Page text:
Testing the assumptions behind the headlines
The Israeli defense minister made waves in local press today with comments appearing to back a possible unilateral strike on Iran. The message is a major shift for Moshe Yaalon, who has a reputation for urging caution on the issue.
But his apparent change of heart may be less emphatic than first appears. He has never ruled out a strike on Iran's nuclear facilities; he questioned the timing and what country should lead it. Domestic politics may also be tilting him towards a hawkish policy.
“We had thought the ones who should lead the campaign against Iran is the United States,” [the liberal Haaretz newspaper quoted Mr. Yaalon as saying at a Tel Aviv University lecture yesterday.] “But at some stage the United States entered into negotiations with them, and unhappily, when it comes to negotiating at a Persian bazaar, the Iranians were better.”
“Therefore, on this matter, we have to behave as though we have nobody to look out for us but ourselves,” he said.
Haaretz correspondent Barak Ravid, one of Israel’s most prominent and well-connected diplomatic reporters, characterized Yaalon’s remarks as a “sea change,” bringing him into closer alignment with Prime Minister Benjamin Netanyahu.
Yaalon has long advocated keeping a credible military option on the table, but usually in the context of US and European support. In 2012, when Mr. Netanyahu and former Defense Minister Ehud Barak threatened to strike Iran alone to prevent it from obtaining nuclear-weapon capabilities, Yaalon – then strategic affairs minister – was among those who cautioned against the idea.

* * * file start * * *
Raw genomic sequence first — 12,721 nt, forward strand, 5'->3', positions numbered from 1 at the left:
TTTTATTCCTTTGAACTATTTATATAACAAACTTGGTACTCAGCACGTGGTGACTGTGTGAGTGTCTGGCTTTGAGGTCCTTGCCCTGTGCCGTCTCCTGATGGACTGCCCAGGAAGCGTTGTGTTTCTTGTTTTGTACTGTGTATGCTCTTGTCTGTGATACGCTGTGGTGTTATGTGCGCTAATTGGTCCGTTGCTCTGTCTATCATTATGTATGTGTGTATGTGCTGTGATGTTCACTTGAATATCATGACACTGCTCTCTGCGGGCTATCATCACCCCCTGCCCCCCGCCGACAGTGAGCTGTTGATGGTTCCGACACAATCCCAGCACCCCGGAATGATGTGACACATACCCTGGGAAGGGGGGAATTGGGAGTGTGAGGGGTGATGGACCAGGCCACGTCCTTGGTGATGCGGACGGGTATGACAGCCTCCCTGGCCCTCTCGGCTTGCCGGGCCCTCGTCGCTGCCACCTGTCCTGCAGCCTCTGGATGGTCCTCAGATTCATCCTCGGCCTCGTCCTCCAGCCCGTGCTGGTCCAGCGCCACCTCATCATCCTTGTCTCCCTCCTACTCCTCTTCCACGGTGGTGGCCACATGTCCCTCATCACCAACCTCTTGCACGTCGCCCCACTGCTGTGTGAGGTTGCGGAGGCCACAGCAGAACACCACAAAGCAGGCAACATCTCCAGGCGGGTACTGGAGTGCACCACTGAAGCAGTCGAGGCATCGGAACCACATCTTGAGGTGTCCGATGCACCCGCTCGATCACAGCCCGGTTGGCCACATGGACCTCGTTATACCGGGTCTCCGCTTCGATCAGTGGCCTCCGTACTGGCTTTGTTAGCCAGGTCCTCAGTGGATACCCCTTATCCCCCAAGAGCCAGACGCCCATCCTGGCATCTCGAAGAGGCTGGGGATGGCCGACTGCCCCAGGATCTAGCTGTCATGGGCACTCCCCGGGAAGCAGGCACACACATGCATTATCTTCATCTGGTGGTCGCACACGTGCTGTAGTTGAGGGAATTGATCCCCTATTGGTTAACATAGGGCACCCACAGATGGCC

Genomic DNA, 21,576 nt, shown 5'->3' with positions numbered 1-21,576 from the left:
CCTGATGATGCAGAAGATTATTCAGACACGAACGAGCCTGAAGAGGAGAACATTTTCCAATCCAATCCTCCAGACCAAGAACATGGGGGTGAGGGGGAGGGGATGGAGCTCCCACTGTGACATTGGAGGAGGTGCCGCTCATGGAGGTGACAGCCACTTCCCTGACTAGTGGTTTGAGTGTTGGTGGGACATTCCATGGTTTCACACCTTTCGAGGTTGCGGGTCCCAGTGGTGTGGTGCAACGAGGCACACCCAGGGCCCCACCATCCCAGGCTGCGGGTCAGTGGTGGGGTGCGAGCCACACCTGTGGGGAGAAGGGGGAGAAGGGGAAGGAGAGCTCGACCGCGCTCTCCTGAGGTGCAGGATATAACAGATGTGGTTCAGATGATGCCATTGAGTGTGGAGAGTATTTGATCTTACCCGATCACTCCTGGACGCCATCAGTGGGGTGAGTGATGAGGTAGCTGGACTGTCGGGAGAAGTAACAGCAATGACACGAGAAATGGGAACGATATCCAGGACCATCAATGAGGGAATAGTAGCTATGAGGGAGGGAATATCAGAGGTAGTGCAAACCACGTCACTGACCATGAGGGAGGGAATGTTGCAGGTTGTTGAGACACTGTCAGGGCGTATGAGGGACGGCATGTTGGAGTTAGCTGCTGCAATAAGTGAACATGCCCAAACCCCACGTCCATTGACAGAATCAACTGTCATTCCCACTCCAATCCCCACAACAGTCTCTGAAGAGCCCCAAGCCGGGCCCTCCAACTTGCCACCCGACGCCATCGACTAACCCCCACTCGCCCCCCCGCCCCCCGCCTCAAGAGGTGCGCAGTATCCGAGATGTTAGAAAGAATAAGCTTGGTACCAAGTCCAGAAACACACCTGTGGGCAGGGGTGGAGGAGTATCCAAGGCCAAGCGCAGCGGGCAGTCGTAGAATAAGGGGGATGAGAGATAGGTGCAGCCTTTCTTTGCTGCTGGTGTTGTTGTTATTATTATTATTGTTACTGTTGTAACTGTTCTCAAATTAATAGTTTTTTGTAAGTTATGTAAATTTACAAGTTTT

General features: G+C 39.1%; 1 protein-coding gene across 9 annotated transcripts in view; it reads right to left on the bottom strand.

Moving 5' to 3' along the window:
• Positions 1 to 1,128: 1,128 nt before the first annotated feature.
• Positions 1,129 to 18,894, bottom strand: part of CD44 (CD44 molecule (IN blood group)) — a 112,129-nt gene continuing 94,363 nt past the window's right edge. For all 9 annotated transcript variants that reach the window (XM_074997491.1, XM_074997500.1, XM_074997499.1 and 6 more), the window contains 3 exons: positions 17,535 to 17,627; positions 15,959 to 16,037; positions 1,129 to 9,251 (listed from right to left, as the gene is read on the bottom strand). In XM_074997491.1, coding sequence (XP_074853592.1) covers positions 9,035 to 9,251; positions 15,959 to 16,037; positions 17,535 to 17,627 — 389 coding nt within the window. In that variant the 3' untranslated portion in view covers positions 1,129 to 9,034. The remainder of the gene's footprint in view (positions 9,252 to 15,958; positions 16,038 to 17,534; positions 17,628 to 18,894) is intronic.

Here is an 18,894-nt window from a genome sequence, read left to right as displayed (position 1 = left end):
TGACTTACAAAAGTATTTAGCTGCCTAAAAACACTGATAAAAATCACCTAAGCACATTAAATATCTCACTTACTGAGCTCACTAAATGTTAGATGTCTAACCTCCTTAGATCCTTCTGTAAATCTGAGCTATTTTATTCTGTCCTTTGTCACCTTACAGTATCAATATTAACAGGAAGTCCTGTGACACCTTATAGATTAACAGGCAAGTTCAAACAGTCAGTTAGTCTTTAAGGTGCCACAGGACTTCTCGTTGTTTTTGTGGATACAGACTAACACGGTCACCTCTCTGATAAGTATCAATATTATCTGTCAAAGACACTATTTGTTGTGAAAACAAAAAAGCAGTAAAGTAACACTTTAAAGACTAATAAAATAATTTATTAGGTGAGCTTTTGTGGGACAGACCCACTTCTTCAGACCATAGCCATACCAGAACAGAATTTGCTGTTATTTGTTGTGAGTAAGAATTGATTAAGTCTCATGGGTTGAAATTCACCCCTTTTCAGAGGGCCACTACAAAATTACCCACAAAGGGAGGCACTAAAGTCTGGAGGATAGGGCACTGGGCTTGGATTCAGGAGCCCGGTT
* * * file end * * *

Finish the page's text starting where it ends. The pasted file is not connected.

However, a profile by Al-Monitor suggests he was not opposed to an Israeli strike in principle, but rather had reservations about the timing.
Ya’alon believes an Israeli attack to be both feasible and necessary, but only when the time is ripe and Israel is positioned to win. During the last term [prior to January 2013 elections], he was not convinced that we had reached that point.
Whether Yaalon, a former head of Israeli military intelligence, has now abandoned such reservations is not clear.
“I think you would need a little bit more than that [yesterday’s lecture] to base the view that this is a major change,” says Emily Landau, director of the Arms Control and Regional Security Project at the Institute for National Security Studies (INSS) in Tel Aviv.
And even if Yaalon was directly advocating for an Israeli strike in his remarks yesterday, that may be more of an attempt at diplomatic pressure than actual operational intent at this stage.
Some speculate that internal politics may also be involved. “There is no foreign policy, there is just [domestic] policy,” says security analyst Reuven Pedhazur, paraphrasing Henry Kissinger and suggesting that Yaalon is trying to shore up his reputation as a leader on security issues. “This is the answer.”
But others say Yaalon’s comments reflect grave Israeli concern over what is seen as America’s naïve approach to negotiating with Iran.
“Desperation motivated him,” says political scientist Abraham Diskin, professor emeritus at Hebrew University in Jerusalem. “The fact that if Israel doesn’t take care of the situation, … Iran will have nuclear armament.”